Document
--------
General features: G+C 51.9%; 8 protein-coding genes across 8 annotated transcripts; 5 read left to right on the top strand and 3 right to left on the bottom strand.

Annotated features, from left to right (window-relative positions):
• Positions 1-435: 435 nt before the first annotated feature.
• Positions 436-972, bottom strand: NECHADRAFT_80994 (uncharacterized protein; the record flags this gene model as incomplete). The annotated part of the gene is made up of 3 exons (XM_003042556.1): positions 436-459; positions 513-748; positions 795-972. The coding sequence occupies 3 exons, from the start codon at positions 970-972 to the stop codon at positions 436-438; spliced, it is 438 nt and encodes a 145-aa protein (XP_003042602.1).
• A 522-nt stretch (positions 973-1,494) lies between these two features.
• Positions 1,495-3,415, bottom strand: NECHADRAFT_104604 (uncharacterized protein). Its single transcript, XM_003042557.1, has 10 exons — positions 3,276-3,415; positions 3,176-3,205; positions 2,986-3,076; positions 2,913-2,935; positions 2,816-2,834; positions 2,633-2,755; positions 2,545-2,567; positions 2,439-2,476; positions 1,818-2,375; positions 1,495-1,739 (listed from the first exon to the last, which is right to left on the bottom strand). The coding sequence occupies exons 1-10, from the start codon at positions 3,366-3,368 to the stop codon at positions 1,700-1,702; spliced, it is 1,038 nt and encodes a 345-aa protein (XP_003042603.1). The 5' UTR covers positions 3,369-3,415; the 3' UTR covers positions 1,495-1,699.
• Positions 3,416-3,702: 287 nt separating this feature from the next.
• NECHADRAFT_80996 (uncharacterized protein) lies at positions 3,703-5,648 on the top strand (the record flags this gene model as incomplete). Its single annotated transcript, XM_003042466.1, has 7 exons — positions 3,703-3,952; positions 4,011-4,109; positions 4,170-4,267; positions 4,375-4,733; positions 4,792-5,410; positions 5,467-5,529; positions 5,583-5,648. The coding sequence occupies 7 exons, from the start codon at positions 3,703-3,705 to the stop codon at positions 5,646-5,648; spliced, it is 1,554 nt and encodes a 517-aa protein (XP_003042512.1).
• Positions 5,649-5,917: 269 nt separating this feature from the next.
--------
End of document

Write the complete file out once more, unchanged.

General features: G+C 51.9%; 8 protein-coding genes across 8 annotated transcripts; 5 read left to right on the top strand and 3 right to left on the bottom strand.

Annotated features, from left to right (window-relative positions):
• Positions 1-435: 435 nt before the first annotated feature.
• Positions 436-972, bottom strand: NECHADRAFT_80994 (uncharacterized protein; the record flags this gene model as incomplete). The annotated part of the gene is made up of 3 exons (XM_003042556.1): positions 436-459; positions 513-748; positions 795-972. The coding sequence occupies 3 exons, from the start codon at positions 970-972 to the stop codon at positions 436-438; spliced, it is 438 nt and encodes a 145-aa protein (XP_003042602.1).
• A 522-nt stretch (positions 973-1,494) lies between these two features.
• Positions 1,495-3,415, bottom strand: NECHADRAFT_104604 (uncharacterized protein). Its single transcript, XM_003042557.1, has 10 exons — positions 3,276-3,415; positions 3,176-3,205; positions 2,986-3,076; positions 2,913-2,935; positions 2,816-2,834; positions 2,633-2,755; positions 2,545-2,567; positions 2,439-2,476; positions 1,818-2,375; positions 1,495-1,739 (listed from the first exon to the last, which is right to left on the bottom strand). The coding sequence occupies exons 1-10, from the start codon at positions 3,366-3,368 to the stop codon at positions 1,700-1,702; spliced, it is 1,038 nt and encodes a 345-aa protein (XP_003042603.1). The 5' UTR covers positions 3,369-3,415; the 3' UTR covers positions 1,495-1,699.
• Positions 3,416-3,702: 287 nt separating this feature from the next.
• NECHADRAFT_80996 (uncharacterized protein) lies at positions 3,703-5,648 on the top strand (the record flags this gene model as incomplete). Its single annotated transcript, XM_003042466.1, has 7 exons — positions 3,703-3,952; positions 4,011-4,109; positions 4,170-4,267; positions 4,375-4,733; positions 4,792-5,410; positions 5,467-5,529; positions 5,583-5,648. The coding sequence occupies 7 exons, from the start codon at positions 3,703-3,705 to the stop codon at positions 5,646-5,648; spliced, it is 1,554 nt and encodes a 517-aa protein (XP_003042512.1).
• Positions 5,649-5,917: 269 nt separating this feature from the next.